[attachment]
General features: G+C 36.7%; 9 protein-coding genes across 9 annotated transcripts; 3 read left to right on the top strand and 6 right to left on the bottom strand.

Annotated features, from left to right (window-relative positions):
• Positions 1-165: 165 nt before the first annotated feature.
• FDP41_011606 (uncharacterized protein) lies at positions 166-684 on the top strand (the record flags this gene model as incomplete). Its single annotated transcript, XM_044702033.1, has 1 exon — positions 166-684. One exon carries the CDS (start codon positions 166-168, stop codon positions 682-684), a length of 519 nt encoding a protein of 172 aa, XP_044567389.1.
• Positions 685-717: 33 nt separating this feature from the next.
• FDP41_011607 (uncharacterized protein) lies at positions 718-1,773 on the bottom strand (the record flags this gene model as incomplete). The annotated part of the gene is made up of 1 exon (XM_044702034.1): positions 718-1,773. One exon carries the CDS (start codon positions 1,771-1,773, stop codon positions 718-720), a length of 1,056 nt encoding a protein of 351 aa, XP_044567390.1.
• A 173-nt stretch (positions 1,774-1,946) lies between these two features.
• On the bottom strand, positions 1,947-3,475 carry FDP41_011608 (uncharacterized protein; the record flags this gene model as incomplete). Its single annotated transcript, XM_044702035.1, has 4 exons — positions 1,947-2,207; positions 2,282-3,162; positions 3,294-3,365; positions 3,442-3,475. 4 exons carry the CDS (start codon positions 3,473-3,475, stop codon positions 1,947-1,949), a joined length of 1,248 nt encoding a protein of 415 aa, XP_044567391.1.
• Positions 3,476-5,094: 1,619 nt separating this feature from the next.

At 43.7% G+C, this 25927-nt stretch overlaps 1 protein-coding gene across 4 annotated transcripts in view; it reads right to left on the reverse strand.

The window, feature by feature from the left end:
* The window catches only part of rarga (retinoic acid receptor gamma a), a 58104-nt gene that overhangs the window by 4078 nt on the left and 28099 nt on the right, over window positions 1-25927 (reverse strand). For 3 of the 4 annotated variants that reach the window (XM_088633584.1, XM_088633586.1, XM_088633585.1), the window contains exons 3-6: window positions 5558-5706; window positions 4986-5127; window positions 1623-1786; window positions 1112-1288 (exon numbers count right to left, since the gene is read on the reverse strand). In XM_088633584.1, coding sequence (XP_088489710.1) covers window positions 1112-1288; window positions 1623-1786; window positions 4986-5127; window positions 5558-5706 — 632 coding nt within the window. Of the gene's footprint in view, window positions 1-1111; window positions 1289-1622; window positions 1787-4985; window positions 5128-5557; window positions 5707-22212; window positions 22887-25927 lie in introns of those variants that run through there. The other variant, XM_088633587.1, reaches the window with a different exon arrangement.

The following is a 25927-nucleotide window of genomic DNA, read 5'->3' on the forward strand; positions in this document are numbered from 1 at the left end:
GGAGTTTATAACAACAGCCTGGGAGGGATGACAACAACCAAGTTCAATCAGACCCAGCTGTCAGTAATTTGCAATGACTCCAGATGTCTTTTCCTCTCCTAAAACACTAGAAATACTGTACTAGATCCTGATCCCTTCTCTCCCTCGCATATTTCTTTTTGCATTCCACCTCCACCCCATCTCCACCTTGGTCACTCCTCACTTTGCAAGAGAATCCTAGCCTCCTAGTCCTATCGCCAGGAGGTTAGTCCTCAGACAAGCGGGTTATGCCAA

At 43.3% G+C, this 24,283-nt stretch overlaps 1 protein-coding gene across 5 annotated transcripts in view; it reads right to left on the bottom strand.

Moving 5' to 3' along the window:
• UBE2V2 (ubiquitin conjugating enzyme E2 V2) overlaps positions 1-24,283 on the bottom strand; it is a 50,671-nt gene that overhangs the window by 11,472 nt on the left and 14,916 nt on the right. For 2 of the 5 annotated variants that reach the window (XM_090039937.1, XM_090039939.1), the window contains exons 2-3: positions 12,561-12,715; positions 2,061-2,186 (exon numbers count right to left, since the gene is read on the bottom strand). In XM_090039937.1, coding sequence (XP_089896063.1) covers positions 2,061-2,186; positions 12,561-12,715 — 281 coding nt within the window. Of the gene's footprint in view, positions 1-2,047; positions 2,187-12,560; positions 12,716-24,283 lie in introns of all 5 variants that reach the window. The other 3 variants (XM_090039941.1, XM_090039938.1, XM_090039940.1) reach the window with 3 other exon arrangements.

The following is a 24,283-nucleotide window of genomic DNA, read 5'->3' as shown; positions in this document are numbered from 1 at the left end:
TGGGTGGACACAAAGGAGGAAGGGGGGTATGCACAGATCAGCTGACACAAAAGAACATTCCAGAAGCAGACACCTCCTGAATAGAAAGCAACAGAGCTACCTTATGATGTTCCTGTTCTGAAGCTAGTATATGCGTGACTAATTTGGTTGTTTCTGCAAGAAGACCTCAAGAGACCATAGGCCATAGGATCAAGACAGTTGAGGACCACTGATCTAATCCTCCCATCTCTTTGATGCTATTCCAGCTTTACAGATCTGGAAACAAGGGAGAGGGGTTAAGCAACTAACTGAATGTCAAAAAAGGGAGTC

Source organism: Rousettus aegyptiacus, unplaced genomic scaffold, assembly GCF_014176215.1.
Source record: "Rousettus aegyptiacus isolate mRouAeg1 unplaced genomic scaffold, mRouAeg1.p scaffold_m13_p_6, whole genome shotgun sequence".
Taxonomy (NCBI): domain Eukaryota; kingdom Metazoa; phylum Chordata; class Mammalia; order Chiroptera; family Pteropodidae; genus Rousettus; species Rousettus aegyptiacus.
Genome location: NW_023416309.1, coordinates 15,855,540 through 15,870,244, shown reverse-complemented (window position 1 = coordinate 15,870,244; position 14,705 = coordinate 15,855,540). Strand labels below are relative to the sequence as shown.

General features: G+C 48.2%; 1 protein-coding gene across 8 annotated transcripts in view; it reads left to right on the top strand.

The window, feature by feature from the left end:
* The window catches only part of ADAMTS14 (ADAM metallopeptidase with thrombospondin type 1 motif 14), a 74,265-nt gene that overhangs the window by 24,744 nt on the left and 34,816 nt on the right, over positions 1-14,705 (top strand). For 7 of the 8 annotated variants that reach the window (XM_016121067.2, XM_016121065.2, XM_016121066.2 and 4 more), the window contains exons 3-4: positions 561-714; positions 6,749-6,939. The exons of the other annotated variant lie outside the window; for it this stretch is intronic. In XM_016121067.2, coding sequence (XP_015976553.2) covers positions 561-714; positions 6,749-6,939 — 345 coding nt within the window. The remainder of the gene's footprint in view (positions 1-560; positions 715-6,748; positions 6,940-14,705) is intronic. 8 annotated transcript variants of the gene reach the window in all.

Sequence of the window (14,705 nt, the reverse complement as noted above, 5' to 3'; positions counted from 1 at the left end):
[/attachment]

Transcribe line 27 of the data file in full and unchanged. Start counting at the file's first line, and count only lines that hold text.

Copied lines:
Sequence of the window (14,705 nt, the reverse complement as noted above, 5' to 3'; positions counted from 1 at the left end):